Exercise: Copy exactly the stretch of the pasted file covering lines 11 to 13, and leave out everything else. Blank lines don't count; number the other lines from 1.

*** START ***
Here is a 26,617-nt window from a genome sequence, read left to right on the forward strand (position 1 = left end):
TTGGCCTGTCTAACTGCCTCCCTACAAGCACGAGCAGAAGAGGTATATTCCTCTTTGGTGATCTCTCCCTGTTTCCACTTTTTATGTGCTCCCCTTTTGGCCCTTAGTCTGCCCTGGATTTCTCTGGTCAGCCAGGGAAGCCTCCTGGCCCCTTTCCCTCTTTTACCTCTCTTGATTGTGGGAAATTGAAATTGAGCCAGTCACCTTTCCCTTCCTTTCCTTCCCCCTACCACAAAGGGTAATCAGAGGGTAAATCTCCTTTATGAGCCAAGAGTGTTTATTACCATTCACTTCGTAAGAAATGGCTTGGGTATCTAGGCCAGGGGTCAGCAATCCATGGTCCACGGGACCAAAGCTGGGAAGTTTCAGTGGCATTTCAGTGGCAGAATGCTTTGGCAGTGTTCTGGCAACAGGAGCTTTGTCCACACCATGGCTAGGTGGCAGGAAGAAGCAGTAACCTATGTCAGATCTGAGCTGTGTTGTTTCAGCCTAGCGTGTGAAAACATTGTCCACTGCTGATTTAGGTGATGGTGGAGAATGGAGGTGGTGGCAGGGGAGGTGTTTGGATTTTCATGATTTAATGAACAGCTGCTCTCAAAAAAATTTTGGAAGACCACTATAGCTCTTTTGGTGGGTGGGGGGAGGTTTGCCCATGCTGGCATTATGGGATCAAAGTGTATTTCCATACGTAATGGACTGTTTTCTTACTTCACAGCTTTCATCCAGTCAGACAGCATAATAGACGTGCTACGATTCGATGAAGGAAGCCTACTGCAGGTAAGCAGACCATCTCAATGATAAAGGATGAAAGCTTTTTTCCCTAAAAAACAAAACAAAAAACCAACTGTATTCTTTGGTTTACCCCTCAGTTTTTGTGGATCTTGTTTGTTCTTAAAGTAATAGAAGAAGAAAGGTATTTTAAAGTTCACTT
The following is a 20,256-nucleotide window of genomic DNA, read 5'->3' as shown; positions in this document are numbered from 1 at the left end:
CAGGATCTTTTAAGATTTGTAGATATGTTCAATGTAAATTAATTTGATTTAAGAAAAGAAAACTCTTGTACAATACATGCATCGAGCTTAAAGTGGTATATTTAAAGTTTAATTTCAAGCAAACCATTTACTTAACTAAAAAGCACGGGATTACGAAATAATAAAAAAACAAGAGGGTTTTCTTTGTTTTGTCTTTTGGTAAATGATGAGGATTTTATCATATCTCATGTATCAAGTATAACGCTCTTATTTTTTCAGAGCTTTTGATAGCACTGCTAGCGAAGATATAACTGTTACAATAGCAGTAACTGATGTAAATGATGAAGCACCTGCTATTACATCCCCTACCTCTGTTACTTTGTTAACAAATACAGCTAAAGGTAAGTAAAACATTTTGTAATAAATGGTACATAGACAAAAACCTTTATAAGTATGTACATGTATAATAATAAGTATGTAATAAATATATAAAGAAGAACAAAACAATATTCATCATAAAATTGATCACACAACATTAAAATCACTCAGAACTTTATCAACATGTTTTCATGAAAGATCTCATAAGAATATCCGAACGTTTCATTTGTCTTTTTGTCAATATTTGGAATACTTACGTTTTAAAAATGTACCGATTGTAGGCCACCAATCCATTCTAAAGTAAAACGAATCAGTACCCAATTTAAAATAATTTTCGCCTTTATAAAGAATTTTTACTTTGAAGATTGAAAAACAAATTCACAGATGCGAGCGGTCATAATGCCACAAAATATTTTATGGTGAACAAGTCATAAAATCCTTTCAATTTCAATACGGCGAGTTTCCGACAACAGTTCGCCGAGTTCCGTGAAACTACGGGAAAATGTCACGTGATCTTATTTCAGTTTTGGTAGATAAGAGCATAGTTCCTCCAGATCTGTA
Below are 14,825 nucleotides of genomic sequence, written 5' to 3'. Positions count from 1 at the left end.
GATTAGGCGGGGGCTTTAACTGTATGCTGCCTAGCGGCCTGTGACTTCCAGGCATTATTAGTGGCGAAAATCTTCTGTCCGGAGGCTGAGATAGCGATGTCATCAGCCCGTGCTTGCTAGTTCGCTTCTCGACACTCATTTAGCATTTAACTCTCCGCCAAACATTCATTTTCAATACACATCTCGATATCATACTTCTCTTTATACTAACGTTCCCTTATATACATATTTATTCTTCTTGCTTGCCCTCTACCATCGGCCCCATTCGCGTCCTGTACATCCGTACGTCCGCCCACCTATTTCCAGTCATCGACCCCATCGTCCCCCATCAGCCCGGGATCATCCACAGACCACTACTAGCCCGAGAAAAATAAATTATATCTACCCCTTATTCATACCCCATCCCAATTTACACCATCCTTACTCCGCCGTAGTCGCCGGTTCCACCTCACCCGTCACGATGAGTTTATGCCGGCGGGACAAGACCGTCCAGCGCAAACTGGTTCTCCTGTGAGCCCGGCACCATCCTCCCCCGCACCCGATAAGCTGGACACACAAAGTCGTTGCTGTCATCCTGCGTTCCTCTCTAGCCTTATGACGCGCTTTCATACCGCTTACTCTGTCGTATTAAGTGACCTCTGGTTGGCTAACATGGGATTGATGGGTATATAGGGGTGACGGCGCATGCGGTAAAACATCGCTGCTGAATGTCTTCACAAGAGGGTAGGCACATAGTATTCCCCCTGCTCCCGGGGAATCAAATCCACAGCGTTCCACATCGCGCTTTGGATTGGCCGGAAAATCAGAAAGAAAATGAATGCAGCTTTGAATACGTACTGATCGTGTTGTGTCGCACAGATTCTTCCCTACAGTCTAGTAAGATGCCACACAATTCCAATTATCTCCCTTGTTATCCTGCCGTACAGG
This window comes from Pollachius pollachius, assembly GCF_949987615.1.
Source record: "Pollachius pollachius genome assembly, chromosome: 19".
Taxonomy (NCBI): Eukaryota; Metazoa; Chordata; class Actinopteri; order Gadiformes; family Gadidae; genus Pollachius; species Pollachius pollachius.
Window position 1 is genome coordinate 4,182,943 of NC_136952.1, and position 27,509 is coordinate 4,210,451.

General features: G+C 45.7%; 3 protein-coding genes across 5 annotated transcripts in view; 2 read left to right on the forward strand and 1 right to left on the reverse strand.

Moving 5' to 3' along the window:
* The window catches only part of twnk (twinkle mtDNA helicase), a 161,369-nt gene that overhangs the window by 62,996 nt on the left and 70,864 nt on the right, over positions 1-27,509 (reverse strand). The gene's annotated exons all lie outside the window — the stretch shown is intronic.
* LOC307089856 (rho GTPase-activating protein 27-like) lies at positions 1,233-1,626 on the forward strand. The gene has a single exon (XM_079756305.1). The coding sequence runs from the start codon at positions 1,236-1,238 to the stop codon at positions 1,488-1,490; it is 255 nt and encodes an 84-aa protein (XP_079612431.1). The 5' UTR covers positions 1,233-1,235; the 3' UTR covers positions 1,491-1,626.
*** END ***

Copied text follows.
General features: G+C 45.7%; 3 protein-coding genes across 5 annotated transcripts in view; 2 read left to right on the forward strand and 1 right to left on the reverse strand.

Moving 5' to 3' along the window:
* The window catches only part of twnk (twinkle mtDNA helicase), a 161,369-nt gene that overhangs the window by 62,996 nt on the left and 70,864 nt on the right, over positions 1-27,509 (reverse strand). The gene's annotated exons all lie outside the window — the stretch shown is intronic.